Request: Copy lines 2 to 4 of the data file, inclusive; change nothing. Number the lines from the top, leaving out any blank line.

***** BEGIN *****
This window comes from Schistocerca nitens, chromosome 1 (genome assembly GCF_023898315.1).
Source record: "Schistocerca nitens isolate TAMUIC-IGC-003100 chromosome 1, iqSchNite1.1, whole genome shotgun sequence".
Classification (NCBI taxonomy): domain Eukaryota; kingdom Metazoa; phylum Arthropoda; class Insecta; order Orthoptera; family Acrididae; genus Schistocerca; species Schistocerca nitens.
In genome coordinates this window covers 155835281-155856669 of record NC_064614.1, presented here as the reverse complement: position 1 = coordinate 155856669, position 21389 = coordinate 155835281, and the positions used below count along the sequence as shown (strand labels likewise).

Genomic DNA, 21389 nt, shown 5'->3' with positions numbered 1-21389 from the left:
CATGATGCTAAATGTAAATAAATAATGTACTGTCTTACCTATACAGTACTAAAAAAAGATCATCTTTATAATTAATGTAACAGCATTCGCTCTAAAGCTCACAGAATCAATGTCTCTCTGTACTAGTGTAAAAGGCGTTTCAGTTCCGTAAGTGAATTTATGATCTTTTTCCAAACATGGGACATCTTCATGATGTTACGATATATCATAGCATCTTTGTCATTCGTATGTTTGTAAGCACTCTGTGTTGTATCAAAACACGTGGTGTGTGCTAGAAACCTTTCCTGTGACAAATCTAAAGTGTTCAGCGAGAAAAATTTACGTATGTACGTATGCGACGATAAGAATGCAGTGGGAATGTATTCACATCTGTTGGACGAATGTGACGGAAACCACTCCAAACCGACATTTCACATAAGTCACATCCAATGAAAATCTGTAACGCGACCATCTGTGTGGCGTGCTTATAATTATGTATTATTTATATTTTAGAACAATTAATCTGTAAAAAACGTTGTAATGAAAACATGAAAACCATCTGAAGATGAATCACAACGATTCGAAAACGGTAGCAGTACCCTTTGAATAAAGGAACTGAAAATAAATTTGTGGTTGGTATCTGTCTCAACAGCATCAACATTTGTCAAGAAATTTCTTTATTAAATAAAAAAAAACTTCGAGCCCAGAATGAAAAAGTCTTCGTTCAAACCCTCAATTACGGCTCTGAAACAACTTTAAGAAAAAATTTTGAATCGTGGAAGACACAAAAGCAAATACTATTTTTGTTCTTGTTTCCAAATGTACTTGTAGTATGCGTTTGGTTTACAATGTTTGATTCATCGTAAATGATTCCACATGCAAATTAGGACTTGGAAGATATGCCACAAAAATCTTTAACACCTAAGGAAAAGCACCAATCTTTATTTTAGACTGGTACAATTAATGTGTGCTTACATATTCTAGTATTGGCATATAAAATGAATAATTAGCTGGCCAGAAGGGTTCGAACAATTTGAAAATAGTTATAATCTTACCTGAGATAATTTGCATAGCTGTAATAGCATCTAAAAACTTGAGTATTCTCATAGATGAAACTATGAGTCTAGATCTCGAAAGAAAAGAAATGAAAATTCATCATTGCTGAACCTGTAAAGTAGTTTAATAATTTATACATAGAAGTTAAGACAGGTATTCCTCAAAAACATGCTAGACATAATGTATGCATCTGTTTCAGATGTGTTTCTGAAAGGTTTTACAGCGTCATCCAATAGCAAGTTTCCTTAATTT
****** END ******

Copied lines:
Source record: "Schistocerca nitens isolate TAMUIC-IGC-003100 chromosome 1, iqSchNite1.1, whole genome shotgun sequence".
Classification (NCBI taxonomy): domain Eukaryota; kingdom Metazoa; phylum Arthropoda; class Insecta; order Orthoptera; family Acrididae; genus Schistocerca; species Schistocerca nitens.
In genome coordinates this window covers 155835281-155856669 of record NC_064614.1, presented here as the reverse complement: position 1 = coordinate 155856669, position 21389 = coordinate 155835281, and the positions used below count along the sequence as shown (strand labels likewise).